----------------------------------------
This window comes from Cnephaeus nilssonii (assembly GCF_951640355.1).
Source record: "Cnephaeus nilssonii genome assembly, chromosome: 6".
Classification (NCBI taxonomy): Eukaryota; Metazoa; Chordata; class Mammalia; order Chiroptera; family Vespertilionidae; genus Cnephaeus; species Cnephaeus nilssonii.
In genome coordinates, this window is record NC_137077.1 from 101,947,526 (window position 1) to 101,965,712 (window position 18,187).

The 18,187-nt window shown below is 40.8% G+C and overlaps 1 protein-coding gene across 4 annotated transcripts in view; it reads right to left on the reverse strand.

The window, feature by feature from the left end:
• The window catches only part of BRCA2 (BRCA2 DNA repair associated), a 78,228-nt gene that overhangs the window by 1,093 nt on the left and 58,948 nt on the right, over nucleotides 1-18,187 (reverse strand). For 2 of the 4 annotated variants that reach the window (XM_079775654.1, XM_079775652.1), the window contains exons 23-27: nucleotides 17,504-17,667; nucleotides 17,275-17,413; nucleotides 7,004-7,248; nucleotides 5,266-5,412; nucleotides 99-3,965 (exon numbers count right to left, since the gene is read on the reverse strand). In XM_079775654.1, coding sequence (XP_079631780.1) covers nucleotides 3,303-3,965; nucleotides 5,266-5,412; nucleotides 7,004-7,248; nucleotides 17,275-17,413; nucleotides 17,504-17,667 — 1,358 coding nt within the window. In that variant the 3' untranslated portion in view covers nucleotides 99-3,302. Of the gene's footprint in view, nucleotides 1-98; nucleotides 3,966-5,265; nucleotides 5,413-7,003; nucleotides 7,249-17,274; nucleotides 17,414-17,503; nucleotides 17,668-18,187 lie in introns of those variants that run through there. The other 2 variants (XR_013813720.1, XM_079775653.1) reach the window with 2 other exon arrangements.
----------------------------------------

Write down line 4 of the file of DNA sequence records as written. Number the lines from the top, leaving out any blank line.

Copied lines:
In genome coordinates, this window is record NC_137077.1 from 101,947,526 (window position 1) to 101,965,712 (window position 18,187).